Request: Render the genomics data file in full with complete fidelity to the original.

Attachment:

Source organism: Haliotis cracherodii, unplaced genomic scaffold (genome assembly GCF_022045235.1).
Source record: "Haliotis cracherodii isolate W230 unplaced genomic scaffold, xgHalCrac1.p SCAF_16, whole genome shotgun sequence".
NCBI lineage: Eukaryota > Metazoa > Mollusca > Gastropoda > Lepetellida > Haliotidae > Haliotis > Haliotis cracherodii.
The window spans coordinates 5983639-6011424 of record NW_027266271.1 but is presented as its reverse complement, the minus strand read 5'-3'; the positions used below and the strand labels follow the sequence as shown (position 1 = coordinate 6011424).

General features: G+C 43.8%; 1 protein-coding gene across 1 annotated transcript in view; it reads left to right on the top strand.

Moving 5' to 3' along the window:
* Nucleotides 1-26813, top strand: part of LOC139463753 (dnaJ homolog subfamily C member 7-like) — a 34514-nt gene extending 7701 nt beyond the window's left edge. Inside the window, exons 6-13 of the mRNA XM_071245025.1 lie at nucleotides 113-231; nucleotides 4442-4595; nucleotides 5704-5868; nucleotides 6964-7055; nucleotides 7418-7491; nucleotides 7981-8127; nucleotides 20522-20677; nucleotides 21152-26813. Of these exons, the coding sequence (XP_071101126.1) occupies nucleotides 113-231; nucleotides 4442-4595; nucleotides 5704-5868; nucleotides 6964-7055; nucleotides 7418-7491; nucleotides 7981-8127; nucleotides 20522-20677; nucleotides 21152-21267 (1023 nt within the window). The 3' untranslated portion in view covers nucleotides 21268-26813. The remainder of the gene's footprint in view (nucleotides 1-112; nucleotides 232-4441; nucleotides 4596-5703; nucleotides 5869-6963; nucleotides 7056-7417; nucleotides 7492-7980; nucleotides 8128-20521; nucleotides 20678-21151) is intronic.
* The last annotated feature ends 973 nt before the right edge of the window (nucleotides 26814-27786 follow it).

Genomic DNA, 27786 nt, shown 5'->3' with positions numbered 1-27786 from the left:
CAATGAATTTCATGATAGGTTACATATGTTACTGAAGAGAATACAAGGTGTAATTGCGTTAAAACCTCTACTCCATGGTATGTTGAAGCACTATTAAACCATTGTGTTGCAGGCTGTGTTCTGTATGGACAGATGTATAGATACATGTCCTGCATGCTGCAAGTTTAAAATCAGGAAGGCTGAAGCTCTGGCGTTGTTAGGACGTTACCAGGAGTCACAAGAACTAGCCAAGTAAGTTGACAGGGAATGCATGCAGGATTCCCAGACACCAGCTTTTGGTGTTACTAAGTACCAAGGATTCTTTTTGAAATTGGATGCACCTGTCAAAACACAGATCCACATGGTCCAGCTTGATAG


Source organism: Haliotis cracherodii, unplaced genomic scaffold (genome assembly GCF_022045235.1).
Source record: "Haliotis cracherodii isolate W230 unplaced genomic scaffold, xgHalCrac1.p SCAF_16, whole genome shotgun sequence".
NCBI lineage: Eukaryota > Metazoa > Mollusca > Gastropoda > Lepetellida > Haliotidae > Haliotis > Haliotis cracherodii.
The window spans coordinates 5983639-6011424 of record NW_027266271.1 but is presented as its reverse complement, the minus strand read 5'-3'; the positions used below and the strand labels follow the sequence as shown (position 1 = coordinate 6011424).

General features: G+C 43.8%; 1 protein-coding gene across 1 annotated transcript in view; it reads left to right on the top strand.

Moving 5' to 3' along the window:
* Nucleotides 1-26813, top strand: part of LOC139463753 (dnaJ homolog subfamily C member 7-like) — a 34514-nt gene extending 7701 nt beyond the window's left edge. Inside the window, exons 6-13 of the mRNA XM_071245025.1 lie at nucleotides 113-231; nucleotides 4442-4595; nucleotides 5704-5868; nucleotides 6964-7055; nucleotides 7418-7491; nucleotides 7981-8127; nucleotides 20522-20677; nucleotides 21152-26813. Of these exons, the coding sequence (XP_071101126.1) occupies nucleotides 113-231; nucleotides 4442-4595; nucleotides 5704-5868; nucleotides 6964-7055; nucleotides 7418-7491; nucleotides 7981-8127; nucleotides 20522-20677; nucleotides 21152-21267 (1023 nt within the window). The 3' untranslated portion in view covers nucleotides 21268-26813. The remainder of the gene's footprint in view (nucleotides 1-112; nucleotides 232-4441; nucleotides 4596-5703; nucleotides 5869-6963; nucleotides 7056-7417; nucleotides 7492-7980; nucleotides 8128-20521; nucleotides 20678-21151) is intronic.
* The last annotated feature ends 973 nt before the right edge of the window (nucleotides 26814-27786 follow it).

Genomic DNA, 27786 nt, shown 5'->3' with positions numbered 1-27786 from the left:
CAATGAATTTCATGATAGGTTACATATGTTACTGAAGAGAATACAAGGTGTAATTGCGTTAAAACCTCTACTCCATGGTATGTTGAAGCACTATTAAACCATTGTGTTGCAGGCTGTGTTCTGTATGGACAGATGTATAGATACATGTCCTGCATGCTGCAAGTTTAAAATCAGGAAGGCTGAAGCTCTGGCGTTGTTAGGACGTTACCAGGAGTCACAAGAACTAGCCAAGTAAGTTGACAGGGAATGCATGCAGGATTCCCAGACACCAGCTTTTGGTGTTACTAAGTACCAAGGATTCTTTTTGAAATTGGATGCACCTGTCAAAACACAGATCCACATGGTCCAGCTTGATAG